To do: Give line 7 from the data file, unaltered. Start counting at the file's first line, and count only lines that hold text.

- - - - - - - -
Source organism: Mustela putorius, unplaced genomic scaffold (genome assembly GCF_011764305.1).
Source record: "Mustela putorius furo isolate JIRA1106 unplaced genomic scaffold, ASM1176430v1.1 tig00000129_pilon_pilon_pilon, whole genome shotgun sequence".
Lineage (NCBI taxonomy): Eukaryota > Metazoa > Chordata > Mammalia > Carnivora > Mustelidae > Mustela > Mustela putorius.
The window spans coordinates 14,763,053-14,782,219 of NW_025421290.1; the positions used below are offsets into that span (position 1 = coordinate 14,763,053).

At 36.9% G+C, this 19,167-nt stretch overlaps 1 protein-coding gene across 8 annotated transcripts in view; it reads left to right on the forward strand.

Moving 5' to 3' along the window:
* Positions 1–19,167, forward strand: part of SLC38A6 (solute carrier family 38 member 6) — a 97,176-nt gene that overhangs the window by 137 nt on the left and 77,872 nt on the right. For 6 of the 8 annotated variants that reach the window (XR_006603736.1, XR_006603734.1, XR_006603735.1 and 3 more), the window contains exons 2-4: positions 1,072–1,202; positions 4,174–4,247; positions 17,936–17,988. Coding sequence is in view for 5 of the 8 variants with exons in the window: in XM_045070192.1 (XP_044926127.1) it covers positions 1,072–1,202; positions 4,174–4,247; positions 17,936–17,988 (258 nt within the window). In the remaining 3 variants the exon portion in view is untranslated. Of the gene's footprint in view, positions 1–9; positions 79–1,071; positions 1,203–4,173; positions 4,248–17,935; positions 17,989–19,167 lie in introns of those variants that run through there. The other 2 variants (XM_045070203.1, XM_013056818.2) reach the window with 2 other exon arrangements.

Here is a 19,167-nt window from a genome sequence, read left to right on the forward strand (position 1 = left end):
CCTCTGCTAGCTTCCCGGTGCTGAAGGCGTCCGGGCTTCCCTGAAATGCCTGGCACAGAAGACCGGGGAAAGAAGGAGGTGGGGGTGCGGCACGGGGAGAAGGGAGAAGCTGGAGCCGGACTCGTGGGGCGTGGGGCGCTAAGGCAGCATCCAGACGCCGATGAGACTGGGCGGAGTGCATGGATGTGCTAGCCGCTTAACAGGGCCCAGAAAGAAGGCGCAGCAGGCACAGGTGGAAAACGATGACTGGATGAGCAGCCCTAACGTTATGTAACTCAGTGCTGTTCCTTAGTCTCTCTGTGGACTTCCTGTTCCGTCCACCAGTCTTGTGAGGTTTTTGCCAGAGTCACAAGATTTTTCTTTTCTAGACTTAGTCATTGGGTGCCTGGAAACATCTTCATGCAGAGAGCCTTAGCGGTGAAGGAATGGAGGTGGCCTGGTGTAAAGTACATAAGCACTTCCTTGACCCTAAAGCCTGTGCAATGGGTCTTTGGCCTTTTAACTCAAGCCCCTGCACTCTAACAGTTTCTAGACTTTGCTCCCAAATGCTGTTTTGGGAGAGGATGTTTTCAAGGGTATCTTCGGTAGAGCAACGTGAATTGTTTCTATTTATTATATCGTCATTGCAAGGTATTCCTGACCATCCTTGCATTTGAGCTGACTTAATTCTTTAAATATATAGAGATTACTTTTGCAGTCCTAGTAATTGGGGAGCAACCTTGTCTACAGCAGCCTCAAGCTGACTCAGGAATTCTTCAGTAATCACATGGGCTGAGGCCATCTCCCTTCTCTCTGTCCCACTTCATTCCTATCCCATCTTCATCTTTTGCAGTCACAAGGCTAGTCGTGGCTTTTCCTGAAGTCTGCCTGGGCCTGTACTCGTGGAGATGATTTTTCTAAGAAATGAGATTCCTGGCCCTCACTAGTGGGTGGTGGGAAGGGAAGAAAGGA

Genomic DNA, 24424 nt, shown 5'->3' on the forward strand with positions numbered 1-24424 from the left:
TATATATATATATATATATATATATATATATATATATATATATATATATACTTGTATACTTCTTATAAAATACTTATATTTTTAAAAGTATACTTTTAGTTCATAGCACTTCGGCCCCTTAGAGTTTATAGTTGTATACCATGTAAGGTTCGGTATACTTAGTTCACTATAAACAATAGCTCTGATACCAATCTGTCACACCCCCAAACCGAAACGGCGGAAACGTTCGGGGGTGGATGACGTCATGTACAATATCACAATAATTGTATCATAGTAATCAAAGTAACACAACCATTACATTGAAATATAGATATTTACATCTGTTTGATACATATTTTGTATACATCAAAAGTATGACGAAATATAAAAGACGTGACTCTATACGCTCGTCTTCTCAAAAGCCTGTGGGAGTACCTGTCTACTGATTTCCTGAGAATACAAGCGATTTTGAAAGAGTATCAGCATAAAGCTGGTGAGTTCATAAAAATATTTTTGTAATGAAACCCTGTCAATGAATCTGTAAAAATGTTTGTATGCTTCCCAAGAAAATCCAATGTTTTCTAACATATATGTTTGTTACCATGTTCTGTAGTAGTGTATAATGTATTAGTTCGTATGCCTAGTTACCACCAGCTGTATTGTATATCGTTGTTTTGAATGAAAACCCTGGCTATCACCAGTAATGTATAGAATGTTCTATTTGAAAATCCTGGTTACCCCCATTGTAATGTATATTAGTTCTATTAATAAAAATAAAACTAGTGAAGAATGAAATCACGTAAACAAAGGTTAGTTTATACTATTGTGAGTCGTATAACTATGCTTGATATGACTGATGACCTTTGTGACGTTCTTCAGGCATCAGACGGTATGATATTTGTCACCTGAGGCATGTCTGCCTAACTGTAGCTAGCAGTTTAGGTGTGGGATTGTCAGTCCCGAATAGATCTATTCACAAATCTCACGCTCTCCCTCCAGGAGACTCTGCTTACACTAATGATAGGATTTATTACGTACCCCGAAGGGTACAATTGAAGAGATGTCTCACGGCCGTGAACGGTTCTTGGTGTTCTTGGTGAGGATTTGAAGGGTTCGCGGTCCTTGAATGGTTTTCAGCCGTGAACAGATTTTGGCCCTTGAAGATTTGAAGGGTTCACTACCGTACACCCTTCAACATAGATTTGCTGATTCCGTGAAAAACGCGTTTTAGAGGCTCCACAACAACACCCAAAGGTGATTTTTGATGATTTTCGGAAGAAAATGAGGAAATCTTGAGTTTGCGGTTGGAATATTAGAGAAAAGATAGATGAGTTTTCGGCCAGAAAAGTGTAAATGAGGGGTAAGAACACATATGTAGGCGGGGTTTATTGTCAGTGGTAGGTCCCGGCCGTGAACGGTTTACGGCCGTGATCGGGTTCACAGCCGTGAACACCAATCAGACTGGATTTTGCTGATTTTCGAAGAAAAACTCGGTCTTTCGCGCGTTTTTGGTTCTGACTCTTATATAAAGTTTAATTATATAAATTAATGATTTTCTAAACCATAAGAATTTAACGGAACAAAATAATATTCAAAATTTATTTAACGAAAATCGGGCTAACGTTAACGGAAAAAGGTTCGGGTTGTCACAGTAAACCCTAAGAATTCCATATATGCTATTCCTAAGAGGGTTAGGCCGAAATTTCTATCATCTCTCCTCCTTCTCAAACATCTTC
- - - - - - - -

* Positions 1–19,167, forward strand: part of SLC38A6 (solute carrier family 38 member 6) — a 97,176-nt gene that overhangs the window by 137 nt on the left and 77,872 nt on the right. For 6 of the 8 annotated variants that reach the window (XR_006603736.1, XR_006603734.1, XR_006603735.1 and 3 more), the window contains exons 2-4: positions 1,072–1,202; positions 4,174–4,247; positions 17,936–17,988. Coding sequence is in view for 5 of the 8 variants with exons in the window: in XM_045070192.1 (XP_044926127.1) it covers positions 1,072–1,202; positions 4,174–4,247; positions 17,936–17,988 (258 nt within the window). In the remaining 3 variants the exon portion in view is untranslated. Of the gene's footprint in view, positions 1–9; positions 79–1,071; positions 1,203–4,173; positions 4,248–17,935; positions 17,989–19,167 lie in introns of those variants that run through there. The other 2 variants (XM_045070203.1, XM_013056818.2) reach the window with 2 other exon arrangements.